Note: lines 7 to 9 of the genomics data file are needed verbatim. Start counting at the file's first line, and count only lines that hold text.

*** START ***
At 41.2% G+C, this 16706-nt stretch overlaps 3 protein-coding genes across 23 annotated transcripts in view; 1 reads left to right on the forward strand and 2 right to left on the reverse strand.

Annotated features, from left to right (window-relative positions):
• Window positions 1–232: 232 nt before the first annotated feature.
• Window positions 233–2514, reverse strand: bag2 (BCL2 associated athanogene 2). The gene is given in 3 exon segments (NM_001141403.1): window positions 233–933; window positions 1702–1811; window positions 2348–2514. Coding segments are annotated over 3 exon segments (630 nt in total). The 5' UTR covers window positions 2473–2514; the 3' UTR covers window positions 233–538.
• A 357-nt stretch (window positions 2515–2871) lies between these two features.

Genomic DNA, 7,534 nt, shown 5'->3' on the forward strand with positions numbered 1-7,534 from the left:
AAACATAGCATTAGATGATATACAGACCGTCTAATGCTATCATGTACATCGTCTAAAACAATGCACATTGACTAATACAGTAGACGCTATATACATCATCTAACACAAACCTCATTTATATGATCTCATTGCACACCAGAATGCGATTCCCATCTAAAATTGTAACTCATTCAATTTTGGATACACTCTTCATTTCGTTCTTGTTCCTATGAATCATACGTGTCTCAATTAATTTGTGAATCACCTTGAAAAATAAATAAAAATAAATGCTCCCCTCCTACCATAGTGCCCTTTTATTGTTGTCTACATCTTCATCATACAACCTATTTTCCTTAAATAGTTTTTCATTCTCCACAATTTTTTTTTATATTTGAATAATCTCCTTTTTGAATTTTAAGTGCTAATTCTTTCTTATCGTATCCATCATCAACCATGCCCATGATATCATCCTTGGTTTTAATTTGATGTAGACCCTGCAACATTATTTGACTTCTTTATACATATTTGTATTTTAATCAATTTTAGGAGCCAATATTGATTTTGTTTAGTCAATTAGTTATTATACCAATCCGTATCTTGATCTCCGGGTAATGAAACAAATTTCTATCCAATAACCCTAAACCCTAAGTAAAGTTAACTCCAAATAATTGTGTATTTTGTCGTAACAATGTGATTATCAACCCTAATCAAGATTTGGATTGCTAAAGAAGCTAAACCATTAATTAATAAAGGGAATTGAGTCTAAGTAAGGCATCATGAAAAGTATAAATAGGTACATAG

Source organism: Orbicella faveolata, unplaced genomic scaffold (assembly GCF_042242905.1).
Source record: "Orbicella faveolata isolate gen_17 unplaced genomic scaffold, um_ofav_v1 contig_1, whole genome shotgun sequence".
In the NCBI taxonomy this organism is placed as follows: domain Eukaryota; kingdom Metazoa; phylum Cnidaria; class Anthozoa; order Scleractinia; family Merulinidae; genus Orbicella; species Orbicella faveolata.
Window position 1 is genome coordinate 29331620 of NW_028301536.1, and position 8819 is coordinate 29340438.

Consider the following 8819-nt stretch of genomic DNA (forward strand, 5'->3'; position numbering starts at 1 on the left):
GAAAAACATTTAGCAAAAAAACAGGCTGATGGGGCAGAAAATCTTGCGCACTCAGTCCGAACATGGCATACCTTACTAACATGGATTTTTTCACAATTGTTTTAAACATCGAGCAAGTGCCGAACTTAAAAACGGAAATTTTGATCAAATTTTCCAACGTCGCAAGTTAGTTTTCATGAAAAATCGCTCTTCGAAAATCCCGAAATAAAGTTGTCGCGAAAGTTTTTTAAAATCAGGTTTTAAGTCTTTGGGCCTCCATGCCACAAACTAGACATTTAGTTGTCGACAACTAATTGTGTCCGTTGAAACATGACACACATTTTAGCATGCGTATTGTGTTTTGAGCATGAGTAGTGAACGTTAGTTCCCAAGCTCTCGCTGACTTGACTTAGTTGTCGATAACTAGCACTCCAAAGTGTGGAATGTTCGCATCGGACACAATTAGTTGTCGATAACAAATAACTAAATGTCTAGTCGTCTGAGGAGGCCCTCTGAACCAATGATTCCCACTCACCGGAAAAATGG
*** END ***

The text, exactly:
AAACATAGCATTAGATGATATACAGACCGTCTAATGCTATCATGTACATCGTCTAAAACAATGCACATTGACTAATACAGTAGACGCTATATACATCATCTAACACAAACCTCATTTATATGATCTCATTGCACACCAGAATGCGATTCCCATCTAAAATTGTAACTCATTCAATTTTGGATACACTCTTCATTTCGTTCTTGTTCCTATGAATCATACGTGTCTCAATTAATTTGTGAATCACCTTGAAAAATAAATAAAAATAAATGCTCCCCTCCTACCATAGTGCCCTTTTATTGTTGTCTACATCTTCATCATACAACCTATTTTCCTTAAATAGTTTTTCATTCTCCACAATTTTTTTTTATATTTGAATAATCTCCTTTTTGAATTTTAAGTGCTAATTCTTTCTTATCGTATCCATCATCAACCATGCCCATGATATCATCCTTGGTTTTAATTTGATGTAGACCCTGCAACATTATTTGACTTCTTTATACATATTTGTATTTTAATCAATTTTAGGAGCCAATATTGATTTTGTTTAGTCAATTAGTTATTATACCAATCCGTATCTTGATCTCCGGGTAATGAAACAAATTTCTATCCAATAACCCTAAACCCTAAGTAAAGTTAACTCCAAATAATTGTGTATTTTGTCGTAACAATGTGATTATCAACCCTAATCAAGATTTGGATTGCTAAAGAAGCTAAACCATTAATTAATAAAGGGAATTGAGTCTAAGTAAGGCATCATGAAAAGTATAAATAGGTACATAG

Source organism: Orbicella faveolata, unplaced genomic scaffold (assembly GCF_042242905.1).
Source record: "Orbicella faveolata isolate gen_17 unplaced genomic scaffold, um_ofav_v1 contig_1, whole genome shotgun sequence".